Serologic measurement of hepatitis B virus cccDNA
Hepatitis B virus (HBV) infection is a global public health concern. Worldwide more than 350 million people are chronically infected with hepatitis B virus. HBV infection causes acute and chronic hepatitis leading to liver cirrhosis and hepatocellular carcinoma. After HBV infection, viral DNA is transferred to nuclei of the infected hepatocytes and the double-stranded, open circular DNA is converted to covalently closed circular DNA (cccDNA). Persistence of cccDNA remains an obstacle to clearing HBV in chronically infected people, who remain at risk of developing advanced liver disease. This is because cccDNA acts as a template for continued virion production in the hepatocyte nucleoplasm. As long as the infected hepatocyte survives, cccDNA remains in the nucleus, maintaining a viral _pool_. Further, in patients undergoing antiviral therapy who discontinue treatment, HBV can reactivate from cccDNA. To monitor the persistence of cccDNA in the liver, repeated liver biopsies are required, which are hazardous and uncomfortable to the patient, and costly.
Previous studies have shown the presence of cccDNA in serum of chronically infected patients. Serum cccDNA levels correlate well with intrahepatic cccDNA content. Serum cccDNA may thus be used for sequential monitoring of intrahepatic cccDNA levels without the requirement for repeated liver biopsies. Further, the appearance of cccDNA in the serum can be a marker of liver damage.
Quantitative detection of cccDNA in serum thus has potential to evaluate the severity of liver damage and the efficacy of antiviral therapy. Methodologies for the detection of HBV cccDNA in serum have been reported but assays for its detection and quantification are not commercially available. Development of a facile quantitative assay is required for quantitative detection of cccDNA in peripheral blood, whose manufacture can be scaled up and marketed to diagnostic laboratories.
The purpose of this project is to identify a panel of sera from treated and untreated HBV-infected patients, validate and develop an assay for quantitative detection of cccDNA in serum or plasma, establish the performance characteristics of assay, and establish and validate the cccDNA detection kit.
Phase I Activities and Deliverables
1. Design assay for quantitative detection of HBV cccDNA in serum or plasma from HBV-infected patients.
2. Validate assay and determine sensitivity and specificity using seroconversion panels.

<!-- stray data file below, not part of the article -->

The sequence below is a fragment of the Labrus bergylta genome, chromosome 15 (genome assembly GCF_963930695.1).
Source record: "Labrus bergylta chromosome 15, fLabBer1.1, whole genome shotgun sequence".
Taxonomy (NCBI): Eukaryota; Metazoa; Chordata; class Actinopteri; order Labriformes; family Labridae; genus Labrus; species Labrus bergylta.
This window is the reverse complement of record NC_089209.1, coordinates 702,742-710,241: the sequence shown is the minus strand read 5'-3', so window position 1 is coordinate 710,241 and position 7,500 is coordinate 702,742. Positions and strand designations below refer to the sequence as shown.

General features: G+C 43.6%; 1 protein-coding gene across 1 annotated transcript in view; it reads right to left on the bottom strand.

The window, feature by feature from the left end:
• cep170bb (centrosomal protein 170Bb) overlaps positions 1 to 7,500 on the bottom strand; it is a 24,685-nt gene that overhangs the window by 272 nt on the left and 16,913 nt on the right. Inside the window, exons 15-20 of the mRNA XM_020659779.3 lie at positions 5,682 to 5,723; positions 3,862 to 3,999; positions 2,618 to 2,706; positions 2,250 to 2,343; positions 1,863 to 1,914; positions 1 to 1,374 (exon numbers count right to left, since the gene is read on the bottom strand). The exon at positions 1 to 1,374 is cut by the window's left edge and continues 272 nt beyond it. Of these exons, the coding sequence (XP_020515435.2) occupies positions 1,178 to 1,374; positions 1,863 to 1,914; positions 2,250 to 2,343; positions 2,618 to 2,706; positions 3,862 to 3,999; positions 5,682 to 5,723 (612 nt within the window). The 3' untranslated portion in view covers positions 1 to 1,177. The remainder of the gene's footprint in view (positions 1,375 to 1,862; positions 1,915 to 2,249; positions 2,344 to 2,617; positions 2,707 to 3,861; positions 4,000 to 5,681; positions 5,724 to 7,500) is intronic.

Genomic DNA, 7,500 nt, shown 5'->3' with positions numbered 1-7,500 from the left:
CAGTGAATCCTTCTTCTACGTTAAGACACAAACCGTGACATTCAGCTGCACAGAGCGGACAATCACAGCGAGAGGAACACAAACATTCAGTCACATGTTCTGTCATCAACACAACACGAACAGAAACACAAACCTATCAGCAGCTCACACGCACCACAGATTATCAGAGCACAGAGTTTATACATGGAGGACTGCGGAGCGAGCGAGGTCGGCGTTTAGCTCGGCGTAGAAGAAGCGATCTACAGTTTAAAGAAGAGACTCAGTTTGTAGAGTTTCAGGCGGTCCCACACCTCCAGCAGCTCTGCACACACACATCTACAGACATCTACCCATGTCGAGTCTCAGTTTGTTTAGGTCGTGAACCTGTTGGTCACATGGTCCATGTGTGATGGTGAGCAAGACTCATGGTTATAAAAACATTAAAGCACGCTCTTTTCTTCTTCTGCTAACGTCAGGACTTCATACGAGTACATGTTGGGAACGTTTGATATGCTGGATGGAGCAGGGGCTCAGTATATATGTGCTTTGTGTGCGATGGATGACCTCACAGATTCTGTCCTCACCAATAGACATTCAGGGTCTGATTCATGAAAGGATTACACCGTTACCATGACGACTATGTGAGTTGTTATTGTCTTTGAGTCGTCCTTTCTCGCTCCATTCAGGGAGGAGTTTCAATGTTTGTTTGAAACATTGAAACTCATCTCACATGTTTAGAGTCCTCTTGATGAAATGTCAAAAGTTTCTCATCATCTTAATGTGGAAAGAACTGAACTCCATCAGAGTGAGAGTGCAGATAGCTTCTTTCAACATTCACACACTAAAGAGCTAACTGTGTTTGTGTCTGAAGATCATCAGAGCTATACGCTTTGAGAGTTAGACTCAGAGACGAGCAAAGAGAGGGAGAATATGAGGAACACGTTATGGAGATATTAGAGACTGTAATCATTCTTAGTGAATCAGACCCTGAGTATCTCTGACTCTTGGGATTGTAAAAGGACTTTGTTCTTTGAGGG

Projected Phase II Activities:
1. Validation of the assay using specimens from HBV-infected patients and controls; optimize and validate the assay using clinical samples from patients and controls and establish and improve performance characteristics of assay.
2. Validation of the assay using specimen from HBV infected patients and Report Writing; produce prototype HBV cccDNA assay and explore feasibility of transferring technology to commercial and state and public health laboratories.
After infection or antiviral therapy, HBV remains dormant in the infected person by adopting the cccDNA form in the liver. As cccDNA can also be found in the blood, especially after liver damage, its detection in serum or plasma allows the efficacy of antiviral therapy and the extent of liver damage to be evaluated without resorting to liver biopsies. Worldwide more than 350 million people are chronically infected with HBV. Improved antivirals are in the pipeline that potentially cure instead of suppress HBV. In the next 5-10 years, a substantial proportion of HBV infected persons who undergo antiviral therapy will benefit from access to a facile diagnostic method for the detection of cccDNA.
Assays for detection and quantification of cccDNA in serum are not available. A simple, cost-effective and sensitive test kit, whose manufacture is then scaled up, should become marketable for use in diagnostic laboratories.
- Agency: Department of Health and Human Services,Department of Health and Human Services
- Program: SBIR
- Phase: Phase I
- Release Date: July 24, 2015
- Open Date: July 24, 2015
- Close Date: October 16, 2015
- URL: https://sbir.nih.gov/sites/default/files/PHS2016-1.pdf